Forschungs- & Entwicklungsinformationsdienst der Gemeinschaft - CORDIS

Final Report Summary - GLOFAL (Global view of food allergy: opportunities to study the influence of microbial exposure)

The GLOFAL project aimed to upgrade the research capacity of a group of scientists in Ghana, Gabon and Indonesia to allow them to conduct studies on prevalence of allergies, in particular food allergies, in the respective countries. The GLOFAL project has its focus on the influence of microbial and parasitic exposures on allergic disorders and to this end the prevalence of allergies will be determined in areas with high and low microbial exposures.

Following the trainings and workshops in the Netherlands, Spain, Indonesia, Ghana and Gabon, pilot studies would take place during the lifetime of the project to ensure that the teams put knowledge gained into practice and that some preliminary data is generated on the extent of the problem. Such well trained teams are needed to ensure that Europe in collaboration with teams in geographically distinct areas in the world can study the prevalence of allergies, and the risk and protective factors associated with it. Identification of the risk factors for distinct geographical areas, might help to prevent the allergic march in the urban centres of the developing world whereas identification of protective factors might be useful for the halting the allergic march in the economically advantageous world.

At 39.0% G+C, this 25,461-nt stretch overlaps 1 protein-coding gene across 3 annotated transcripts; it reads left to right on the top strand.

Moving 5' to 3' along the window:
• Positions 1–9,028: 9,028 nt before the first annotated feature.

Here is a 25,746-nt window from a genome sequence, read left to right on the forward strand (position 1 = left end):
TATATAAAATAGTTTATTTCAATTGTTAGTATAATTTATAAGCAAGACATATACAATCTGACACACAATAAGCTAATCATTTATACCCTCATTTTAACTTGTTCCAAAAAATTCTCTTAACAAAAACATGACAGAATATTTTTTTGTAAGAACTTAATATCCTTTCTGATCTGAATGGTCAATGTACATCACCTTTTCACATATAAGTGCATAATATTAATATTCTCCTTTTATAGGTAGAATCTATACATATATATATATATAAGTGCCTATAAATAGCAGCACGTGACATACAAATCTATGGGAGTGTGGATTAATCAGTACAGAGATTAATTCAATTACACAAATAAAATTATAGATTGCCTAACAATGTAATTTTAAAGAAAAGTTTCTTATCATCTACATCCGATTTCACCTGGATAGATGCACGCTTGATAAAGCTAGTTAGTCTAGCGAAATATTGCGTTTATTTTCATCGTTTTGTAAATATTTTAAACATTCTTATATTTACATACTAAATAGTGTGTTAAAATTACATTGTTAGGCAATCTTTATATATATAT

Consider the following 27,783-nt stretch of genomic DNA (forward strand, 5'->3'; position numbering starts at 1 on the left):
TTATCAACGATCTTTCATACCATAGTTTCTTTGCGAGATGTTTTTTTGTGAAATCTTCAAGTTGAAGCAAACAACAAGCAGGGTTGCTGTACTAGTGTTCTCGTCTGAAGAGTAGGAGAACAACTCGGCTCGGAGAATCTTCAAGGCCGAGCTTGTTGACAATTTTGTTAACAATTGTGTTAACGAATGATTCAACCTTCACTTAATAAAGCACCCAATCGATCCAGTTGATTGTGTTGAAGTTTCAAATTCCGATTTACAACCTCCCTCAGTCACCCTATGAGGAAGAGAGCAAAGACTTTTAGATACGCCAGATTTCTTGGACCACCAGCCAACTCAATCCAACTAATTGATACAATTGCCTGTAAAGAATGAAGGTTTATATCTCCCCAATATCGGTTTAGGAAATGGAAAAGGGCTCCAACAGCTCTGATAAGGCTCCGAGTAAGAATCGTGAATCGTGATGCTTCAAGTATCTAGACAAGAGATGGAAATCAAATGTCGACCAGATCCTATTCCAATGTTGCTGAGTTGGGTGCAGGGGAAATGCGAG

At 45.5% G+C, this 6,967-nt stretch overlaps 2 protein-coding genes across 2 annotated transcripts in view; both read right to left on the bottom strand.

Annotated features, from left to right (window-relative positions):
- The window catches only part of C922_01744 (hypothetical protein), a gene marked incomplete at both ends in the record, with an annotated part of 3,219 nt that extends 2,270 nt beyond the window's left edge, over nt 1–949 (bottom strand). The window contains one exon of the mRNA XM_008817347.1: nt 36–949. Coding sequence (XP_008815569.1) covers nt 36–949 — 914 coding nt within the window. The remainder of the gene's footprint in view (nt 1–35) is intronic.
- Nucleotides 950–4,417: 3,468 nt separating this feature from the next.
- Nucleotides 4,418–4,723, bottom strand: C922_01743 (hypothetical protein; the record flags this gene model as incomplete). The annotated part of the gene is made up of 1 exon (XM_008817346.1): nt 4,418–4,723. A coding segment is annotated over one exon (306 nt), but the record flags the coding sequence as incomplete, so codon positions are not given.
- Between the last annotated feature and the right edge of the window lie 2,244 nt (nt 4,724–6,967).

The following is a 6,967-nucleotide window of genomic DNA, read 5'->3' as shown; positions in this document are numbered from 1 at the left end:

All the objectives of GLOFAL were achieved at the end of the project. Workshops and training were organised out in Europe (Netherlands and Spain) as well as in developing countries (Indonesia, Ghana and Gabon). The workshops in the developing countries were attended by a broad spectrum of medical, paramedical and scientific staff from other institution including ministry of health.

In Indonesia, the pilot studies were done in 2 locations. In Flores Island, the pilot study involved 1 500 participants aged 5 to 15. Skin prick tests were conducted using peanut, shrimp, fish, soybean, cockroach and mite allergens. Using statistical knowledge obtaining during the training and the workshops, preliminary analysis of the data has been undertaken. The results showed that the prevalence of peanut and mite sensitisation is higher in semi urban compared to rural areas. Using the same set of allergens, the second field study was also conducted in Makassar, Indonesia by Hasanuddin University. This pilot study involved school children from urban poor and urban rich area.

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